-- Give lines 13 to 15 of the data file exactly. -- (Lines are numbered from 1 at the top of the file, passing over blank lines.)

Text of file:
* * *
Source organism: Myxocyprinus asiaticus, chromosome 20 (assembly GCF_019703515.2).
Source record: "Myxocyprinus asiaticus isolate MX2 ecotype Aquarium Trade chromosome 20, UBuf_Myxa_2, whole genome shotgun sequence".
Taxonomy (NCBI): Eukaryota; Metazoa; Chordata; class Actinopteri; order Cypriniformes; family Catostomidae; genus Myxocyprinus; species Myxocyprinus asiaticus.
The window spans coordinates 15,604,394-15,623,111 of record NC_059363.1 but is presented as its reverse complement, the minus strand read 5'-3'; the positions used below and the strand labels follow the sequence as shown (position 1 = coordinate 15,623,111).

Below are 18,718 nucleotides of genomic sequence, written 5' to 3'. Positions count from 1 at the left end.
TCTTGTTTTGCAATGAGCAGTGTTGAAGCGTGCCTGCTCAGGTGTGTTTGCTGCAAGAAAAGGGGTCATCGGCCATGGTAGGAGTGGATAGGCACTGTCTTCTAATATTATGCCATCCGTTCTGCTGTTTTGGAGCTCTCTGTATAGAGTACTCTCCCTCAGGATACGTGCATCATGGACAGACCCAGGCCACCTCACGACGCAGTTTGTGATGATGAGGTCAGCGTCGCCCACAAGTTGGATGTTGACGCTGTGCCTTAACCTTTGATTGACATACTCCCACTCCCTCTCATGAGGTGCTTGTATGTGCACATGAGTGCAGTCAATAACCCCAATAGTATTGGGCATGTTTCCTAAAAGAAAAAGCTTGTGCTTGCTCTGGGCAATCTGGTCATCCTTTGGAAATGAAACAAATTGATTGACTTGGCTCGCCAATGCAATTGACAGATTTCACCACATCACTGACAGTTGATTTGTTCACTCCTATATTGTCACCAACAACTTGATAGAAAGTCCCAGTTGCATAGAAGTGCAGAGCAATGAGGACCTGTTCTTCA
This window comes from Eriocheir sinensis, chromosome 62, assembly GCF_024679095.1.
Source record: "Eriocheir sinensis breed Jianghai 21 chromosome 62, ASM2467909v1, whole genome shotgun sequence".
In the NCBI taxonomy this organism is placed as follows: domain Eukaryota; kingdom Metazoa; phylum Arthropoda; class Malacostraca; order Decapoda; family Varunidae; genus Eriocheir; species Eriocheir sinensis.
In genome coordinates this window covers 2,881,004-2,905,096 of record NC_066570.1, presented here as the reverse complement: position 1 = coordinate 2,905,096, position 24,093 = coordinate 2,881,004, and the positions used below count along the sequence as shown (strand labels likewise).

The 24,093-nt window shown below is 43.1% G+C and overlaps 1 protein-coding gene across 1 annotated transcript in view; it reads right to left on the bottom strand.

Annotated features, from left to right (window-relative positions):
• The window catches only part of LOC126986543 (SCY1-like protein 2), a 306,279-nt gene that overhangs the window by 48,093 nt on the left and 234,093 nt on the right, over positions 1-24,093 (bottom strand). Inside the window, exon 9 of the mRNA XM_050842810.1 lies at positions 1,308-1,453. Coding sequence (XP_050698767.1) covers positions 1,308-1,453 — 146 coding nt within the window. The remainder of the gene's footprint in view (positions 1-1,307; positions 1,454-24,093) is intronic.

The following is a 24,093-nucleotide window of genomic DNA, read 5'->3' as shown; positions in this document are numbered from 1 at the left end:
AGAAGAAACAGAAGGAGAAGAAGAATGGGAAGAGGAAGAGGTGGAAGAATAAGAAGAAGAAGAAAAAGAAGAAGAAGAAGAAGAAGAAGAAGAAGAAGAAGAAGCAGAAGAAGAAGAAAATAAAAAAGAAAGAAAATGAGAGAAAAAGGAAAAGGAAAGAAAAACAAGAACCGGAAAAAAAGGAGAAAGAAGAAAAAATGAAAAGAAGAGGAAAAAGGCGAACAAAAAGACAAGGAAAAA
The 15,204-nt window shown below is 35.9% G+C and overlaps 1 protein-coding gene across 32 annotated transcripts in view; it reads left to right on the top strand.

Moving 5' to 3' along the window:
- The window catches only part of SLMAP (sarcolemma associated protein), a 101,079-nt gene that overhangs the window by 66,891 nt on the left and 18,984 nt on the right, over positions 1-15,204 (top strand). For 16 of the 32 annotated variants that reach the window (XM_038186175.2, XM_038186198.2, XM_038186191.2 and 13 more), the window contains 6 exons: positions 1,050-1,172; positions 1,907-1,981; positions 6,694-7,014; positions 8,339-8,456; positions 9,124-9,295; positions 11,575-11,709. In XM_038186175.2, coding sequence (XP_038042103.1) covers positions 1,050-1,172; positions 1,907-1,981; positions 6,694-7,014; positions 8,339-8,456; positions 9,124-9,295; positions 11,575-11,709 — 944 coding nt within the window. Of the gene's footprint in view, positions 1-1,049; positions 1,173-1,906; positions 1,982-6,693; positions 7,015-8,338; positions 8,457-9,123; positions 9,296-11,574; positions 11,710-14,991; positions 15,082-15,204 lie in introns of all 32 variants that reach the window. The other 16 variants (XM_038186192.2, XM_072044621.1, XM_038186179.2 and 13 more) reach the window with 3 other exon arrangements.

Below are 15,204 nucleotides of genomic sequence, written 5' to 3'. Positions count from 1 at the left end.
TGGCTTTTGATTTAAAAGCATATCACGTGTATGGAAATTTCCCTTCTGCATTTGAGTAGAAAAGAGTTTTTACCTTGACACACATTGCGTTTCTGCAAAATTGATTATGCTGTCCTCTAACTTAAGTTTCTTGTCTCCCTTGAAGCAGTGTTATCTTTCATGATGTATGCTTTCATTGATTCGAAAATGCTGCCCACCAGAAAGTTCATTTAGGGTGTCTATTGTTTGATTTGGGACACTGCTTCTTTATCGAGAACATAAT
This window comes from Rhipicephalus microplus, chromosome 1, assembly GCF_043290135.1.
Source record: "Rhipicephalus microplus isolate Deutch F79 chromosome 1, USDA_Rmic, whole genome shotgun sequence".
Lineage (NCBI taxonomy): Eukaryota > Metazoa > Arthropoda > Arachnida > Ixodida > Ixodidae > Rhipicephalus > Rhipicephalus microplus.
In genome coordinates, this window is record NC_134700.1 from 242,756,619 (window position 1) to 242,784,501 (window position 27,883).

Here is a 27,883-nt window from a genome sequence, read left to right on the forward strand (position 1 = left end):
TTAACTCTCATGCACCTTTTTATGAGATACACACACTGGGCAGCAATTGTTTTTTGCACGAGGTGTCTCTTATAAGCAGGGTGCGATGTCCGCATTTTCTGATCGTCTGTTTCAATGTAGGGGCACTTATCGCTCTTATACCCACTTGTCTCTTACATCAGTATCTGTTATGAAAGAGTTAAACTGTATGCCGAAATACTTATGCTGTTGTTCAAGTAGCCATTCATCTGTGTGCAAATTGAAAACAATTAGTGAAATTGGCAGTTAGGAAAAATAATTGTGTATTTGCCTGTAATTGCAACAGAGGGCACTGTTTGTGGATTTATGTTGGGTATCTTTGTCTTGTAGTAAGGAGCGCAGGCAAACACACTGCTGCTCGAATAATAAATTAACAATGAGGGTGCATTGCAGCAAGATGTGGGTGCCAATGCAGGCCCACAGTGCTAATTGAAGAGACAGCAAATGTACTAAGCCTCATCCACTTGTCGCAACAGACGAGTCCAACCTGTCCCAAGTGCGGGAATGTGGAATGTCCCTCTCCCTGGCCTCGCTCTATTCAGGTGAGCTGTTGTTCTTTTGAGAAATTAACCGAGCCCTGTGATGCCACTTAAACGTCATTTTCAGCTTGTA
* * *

• The window catches only part of LOC126986543 (SCY1-like protein 2), a 306,279-nt gene that overhangs the window by 48,093 nt on the left and 234,093 nt on the right, over positions 1-24,093 (bottom strand). Inside the window, exon 9 of the mRNA XM_050842810.1 lies at positions 1,308-1,453. Coding sequence (XP_050698767.1) covers positions 1,308-1,453 — 146 coding nt within the window. The remainder of the gene's footprint in view (positions 1-1,307; positions 1,454-24,093) is intronic.

The following is a 24,093-nucleotide window of genomic DNA, read 5'->3' as shown; positions in this document are numbered from 1 at the left end:
AGAAGAAACAGAAGGAGAAGAAGAATGGGAAGAGGAAGAGGTGGAAGAATAAGAAGAAGAAGAAAAAGAAGAAGAAGAAGAAGAAGAAGAAGAAGAAGAAGAAGCAGAAGAAGAAGAAAATAAAAAAGAAAGAAAATGAGAGAAAAAGGAAAAGGAAAGAAAAACAAGAACCGGAAAAAAAGGAGAAAGAAGAAAAAATGAAAAGAAGAGGAAAAAGGCGAACAAAAAGACAAGGAAAAA